Bush in campaign mode: a strong defense
He promotes his aggressive foreign policy amid rising campaign hits.
When it comes to his handling of national security, President Bush has this to say to his Democratic critics: Bring it on.
His State of the Union address on Tuesday night contained an unusually frank defense of the war in Iraq, laced with references to "some" who judged his actions unwise. He even mentioned the still-missing Iraqi weapons of mass destruction, saying inspectors had identified dozens of WMD "program activities."
It was all part of a speech that in many ways seemed an official kick-off of the White House's campaign season. Even the sections on domestic policy appeared partly calculated as response to Democrats, and an effort to energize the president's conservative base. "It was none too subtle," says Kathryn Dunn Tenpas, a University of Pennsylvania political science professor.
Before the speech, many in Washington believed that Mr. Bush would use his bully pulpit - the most visually impressive setting for a speech he will have until the GOP convention - to soften his image and emphasize domestic policy. White House officials hinted at many possible domestic subjects, from a reemphasis on marriage-education spending to a further discussion of his proposal to eventually send astronauts to Mars.
But in the end, the president did not switch to an emphasis on the economy until he was 26 minutes into the speech. Much of the opening half was devoted to foreign issues, with the exception of references to the passage of prescription-drug coverage for seniors, and a call to make his tax cuts permanent.
That's unsurprising, in a way: Bush's image as a strong leader in the wake of terrorist attacks remains his most valuable political asset. For all the problems bedeviling the US now in Iraq, polls consistently show that voters prefer Bush over Democratic opponents on this issue.
Whether it is good foreign policy or not, the US plan to turn sovereignty back to Iraqis in a few months appears good politics, so far. The turning point here might have been the capture of Saddam Hussein.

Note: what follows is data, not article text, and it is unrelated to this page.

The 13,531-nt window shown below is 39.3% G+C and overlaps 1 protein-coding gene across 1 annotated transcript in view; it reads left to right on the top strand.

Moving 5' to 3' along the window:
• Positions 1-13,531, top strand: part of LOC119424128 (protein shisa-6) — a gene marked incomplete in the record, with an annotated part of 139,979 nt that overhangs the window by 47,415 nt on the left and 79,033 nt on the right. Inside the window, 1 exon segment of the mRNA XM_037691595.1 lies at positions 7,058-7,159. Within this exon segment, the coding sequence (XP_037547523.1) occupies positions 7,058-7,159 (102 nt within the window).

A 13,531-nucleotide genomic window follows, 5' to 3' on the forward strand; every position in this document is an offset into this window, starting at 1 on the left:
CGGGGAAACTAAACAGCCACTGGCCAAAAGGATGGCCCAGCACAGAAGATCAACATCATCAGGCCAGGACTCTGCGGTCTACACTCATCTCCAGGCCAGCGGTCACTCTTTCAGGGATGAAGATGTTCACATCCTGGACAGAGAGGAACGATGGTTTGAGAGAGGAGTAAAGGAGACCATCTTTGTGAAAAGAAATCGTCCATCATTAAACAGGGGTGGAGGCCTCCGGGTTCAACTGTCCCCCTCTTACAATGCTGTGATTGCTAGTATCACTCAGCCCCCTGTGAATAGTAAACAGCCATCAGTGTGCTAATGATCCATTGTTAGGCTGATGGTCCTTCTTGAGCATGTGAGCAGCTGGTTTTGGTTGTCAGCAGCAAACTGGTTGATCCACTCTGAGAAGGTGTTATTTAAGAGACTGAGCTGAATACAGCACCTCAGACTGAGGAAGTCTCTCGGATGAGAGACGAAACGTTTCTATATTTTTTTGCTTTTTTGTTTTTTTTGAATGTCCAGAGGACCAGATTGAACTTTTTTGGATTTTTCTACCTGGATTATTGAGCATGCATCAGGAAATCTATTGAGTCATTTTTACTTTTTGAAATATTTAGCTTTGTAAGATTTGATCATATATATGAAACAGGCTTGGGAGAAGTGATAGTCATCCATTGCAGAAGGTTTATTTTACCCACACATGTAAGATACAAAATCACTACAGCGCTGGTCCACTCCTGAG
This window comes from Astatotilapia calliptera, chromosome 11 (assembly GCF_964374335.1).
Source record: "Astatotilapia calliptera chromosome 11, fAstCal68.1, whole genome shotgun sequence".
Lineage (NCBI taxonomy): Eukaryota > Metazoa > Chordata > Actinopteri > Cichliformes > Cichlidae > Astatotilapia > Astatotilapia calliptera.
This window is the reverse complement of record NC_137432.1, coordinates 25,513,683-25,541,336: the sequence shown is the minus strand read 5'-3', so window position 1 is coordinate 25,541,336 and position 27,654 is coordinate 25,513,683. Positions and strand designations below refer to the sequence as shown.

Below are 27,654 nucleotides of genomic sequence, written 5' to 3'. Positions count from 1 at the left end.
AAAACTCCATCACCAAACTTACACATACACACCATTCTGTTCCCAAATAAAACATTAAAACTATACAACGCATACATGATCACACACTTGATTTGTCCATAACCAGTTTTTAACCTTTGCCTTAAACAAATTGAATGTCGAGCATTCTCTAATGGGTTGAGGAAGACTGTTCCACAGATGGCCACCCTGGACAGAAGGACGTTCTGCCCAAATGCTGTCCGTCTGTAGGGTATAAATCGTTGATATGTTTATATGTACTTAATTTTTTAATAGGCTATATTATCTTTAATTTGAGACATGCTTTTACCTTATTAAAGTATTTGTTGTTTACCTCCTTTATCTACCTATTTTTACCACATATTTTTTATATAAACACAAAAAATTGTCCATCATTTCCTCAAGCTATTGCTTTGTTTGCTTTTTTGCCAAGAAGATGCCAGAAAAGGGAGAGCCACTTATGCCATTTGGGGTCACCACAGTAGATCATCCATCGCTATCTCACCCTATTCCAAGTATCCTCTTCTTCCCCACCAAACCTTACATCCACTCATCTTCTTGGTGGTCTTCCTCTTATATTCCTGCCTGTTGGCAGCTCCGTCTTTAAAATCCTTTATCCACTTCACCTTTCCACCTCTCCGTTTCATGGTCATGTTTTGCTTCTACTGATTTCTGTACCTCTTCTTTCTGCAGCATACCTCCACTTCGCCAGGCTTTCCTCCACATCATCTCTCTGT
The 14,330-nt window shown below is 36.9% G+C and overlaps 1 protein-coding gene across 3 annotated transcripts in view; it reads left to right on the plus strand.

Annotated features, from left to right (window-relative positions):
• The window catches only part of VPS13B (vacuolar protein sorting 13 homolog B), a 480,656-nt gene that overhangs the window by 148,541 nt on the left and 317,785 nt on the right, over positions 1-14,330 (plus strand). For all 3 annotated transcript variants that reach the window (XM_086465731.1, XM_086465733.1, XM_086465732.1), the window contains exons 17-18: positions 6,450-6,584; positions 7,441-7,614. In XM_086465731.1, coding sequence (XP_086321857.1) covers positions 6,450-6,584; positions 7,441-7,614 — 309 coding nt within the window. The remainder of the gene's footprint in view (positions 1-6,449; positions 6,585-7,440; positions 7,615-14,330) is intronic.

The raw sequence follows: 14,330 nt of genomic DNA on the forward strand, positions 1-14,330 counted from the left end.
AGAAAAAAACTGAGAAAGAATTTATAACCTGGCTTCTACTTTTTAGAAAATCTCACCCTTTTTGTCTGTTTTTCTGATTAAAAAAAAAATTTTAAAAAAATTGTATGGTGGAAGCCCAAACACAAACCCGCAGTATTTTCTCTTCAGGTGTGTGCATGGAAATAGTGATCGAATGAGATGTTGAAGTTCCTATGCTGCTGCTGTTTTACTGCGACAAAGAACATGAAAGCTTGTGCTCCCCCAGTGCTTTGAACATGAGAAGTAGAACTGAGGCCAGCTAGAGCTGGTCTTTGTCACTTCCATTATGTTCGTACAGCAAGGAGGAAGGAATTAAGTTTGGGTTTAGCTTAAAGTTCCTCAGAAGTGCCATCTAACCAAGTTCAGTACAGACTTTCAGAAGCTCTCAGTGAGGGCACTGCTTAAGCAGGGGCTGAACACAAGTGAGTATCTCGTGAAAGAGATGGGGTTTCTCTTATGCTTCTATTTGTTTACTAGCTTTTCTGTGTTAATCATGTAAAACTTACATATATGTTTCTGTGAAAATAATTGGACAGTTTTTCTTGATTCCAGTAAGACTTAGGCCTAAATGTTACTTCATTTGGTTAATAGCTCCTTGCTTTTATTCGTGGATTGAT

"Saddam's capture may have convinced many Democrats that the war might end up a winning issue for the president," says William Mayer, an expert on American politics at Northeastern University in Boston.
Certainly the most vehemently antiwar Democratic candidate, Howard Dean, is suddenly finding himself in unexpected trouble. In the Iowa caucus, attendees cited the war as the most important issue facing the country only half as often as they mentioned the economy or healthcare.
The sharpest-edged part of Bush's discussion of foreign affairs might have come when he ticked off a list of nations involved with the US in Iraq, including Britain, Spain, Poland, and Denmark - which was intended to blunt the criticism that the US needs to internationalize the operation.
It was an emotional highlight of a speech that otherwise was somewhat forgettable - a 5 or 6 on a scale of 10, says Douglas Brinkley, director of the Eisenhower Center at the University of New Orleans.
"That was an effective anecdote," he says.
Still, overall Bush exuded more energy when talking about domestic issues than foreign policy, according to other observers.
There are two reasons for that, according to Allan Lichtman, a political-science professor at American University in Washington. One is practical: Bush knows that this is his area of political vulnerability. Another is personal: Many of the issues Bush mentioned, from curbing steroids in professional sports to his defense of "traditional" marriage, are things he evidently cares a great deal about.
Overall, the domestic section might well have been aimed at energizing and unifying the GOP conservative base, as opposed to appealing to soccer moms or NASCAR dads or whatever segment of swing voters is currently politically popular.
"This was not a centrist speech," says Professor Lichtman. "The gauntlet was thrown for the fall campaign."
The main initiatives mentioned by Bush were mostly previous proposals with considerable conservative appeal, after all. He did not soften his call for making tax cuts permanent, for instance. He mentioned again that Americans should be able to invest some of their Social Security taxes on their own, though he did not dwell on this at length.
In the end, though, Bush was no Clinton - or no Reagan. Flashes of humor were nonexistent. He pointed out few special guests, with the exception of the current head of the Iraqi Governing Council.
Unlike the "axis of evil" speech two years ago, this one contained no phrases likely to enter the lexicon.
"It was not a historical moment," says historian Brinkley. Still, he says, "He exuded a sense of a man in charge - that he is somebody who is in firm control of himself. There is no question of who is running the country: It is George W. Bush."
• Sara B. Miller contributed to this report.